Tuesday, December 8, 2015
I did not grow up with or on chowder but I love it. The best clam chowder I have tasted is at Pearl Oyster Bar on Cornelia Street in the West Village - and I used that as my taste-reference to make my own chowder for the first time. I used fresh clams. It seemed the right thing to do. And we are lucky enough to have access to the fresh shellfish as well as to fishmongers who are willing to shuck them, carefully saving all their juice. (See alternative method below.)
The result is wonderful. Creamy, but not cloying, very briny, with a hint of carroty sweetness rising through the smoky bacon. No doubt I commited various heresies along the way but here it is. I would also serve creamy hot milk on the side in case it is too salty for some...
For Four, one bowl each. No seconds. Or you know, two pigs.
2 Tbsps butter
1/4 cup carrot, mire poix-style (tiny cubes)
1/4 cup onion, ditto
2 rashers bacon - the best* you can get your hands on - cut into 1/2 inch pieces
1 Tbsp flour plus 1 tsp
1 1/4 cups shucked clams (about 24 steamer clams, approx. 3lbs, in shell)
Clam juices reserved (about 1.5 cups)
1 1/2 cups milk, plus extra
1/4 cup cream
1 large potato - about 1 cup, peeled and cut into small cubes (1/4")
Half a lemon
Melt the butter and cook the carrots and onion till they caramelize a little, about 8 gentle minutes. Add the pieces of bacon. Cook until the fat runs. Sprinkle the flour evenly over the bacon and vegetables and stir well with wooden spoon. Allow to cook gently for a minute or two. This is the beginning of a quick roux.
[*See below for alternative method] Now add the clam juice, stirring furiously to prevent any sticking. Add the milk. Stir. Once the liquid reaches a boil (stir all the time), lower heat to a simmer. Add the cubed potato. Cook until just tender, about 6-8 minutes. Taste. Add the cream. The clam juices can very, very salty and if the soup is too salty, add a little more milk. Bring back to a simmer and add the clams. The instant they cook and become firm, in under a minute, be ready serve the chowder, in warmed bowls. But taste one last time, and add a conservative squeeze of lemon juice.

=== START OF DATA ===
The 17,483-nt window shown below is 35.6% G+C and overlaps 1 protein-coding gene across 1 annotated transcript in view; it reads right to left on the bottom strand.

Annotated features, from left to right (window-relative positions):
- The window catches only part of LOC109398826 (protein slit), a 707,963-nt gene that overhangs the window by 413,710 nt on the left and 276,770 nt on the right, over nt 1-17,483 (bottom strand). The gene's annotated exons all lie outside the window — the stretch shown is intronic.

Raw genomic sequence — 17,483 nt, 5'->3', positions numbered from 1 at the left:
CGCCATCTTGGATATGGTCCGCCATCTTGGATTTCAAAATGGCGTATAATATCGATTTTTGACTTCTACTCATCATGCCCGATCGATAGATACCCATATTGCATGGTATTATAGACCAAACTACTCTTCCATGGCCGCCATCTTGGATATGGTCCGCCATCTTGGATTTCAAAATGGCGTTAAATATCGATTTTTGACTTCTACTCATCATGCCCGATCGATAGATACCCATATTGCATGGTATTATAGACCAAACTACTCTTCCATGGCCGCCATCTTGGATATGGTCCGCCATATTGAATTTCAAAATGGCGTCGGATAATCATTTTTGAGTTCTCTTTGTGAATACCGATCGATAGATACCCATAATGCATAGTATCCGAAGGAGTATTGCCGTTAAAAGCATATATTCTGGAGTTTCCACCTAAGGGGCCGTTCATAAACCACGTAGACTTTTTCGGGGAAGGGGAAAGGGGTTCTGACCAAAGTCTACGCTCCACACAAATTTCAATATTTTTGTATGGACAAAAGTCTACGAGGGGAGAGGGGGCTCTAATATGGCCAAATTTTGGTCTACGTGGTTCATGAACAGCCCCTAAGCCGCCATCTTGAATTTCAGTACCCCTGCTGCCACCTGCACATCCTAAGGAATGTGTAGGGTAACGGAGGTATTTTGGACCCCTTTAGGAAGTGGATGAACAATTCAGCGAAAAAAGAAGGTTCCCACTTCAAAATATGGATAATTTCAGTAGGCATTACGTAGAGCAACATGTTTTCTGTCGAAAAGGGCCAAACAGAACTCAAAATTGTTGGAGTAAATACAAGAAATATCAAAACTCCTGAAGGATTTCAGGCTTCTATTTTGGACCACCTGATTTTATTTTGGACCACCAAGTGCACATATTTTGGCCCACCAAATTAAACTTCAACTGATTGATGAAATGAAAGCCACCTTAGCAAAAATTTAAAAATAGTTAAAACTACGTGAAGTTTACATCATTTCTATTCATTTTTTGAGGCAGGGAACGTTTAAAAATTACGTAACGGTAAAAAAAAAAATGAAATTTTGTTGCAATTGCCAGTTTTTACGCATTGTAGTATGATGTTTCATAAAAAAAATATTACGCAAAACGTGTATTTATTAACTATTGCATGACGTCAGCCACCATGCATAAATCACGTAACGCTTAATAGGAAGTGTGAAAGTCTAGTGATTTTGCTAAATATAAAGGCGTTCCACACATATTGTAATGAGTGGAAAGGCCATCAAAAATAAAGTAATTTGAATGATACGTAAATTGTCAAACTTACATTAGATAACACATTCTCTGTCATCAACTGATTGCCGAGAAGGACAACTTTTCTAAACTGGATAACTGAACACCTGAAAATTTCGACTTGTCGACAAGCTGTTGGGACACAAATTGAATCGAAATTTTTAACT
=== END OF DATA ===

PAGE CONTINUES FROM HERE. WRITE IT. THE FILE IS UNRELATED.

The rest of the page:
I served this with still-warm crusty wholegrain bread from Sahadi, and a salad of roof greens that had a peppery kick.
No reason this would not work with mussels, but they'd have to be added after a gentle steaming to open them; and add the liquid they exude in the steaming pot (after straining it for grit). Maybe I'll try that in Cape Town after some mussel-scrounging on the rocks.
*An alternative method:
Instead of using raw clams, steam them open and remove the clam meat as soon as each shell pops. In which case:
24 steamer clams
1/2 cup white wine or dry white vermouth
1/2 cup water
Scrub the clams very well, or you will make sand soup.
Bring the wine and water to a boil in large pot with lid. Add clams and steam till they open - remove each one as it opens, or they will overcook and become tough. Collect the clam juices to use in the recipe as above, by straining though a fine mesh sieve or cheesecloth (in case of sand). Proceed with the recipe above - adding thee clam juices after you have made the roux, Add the cooked clams at the last minute, and allow to heat through before serving.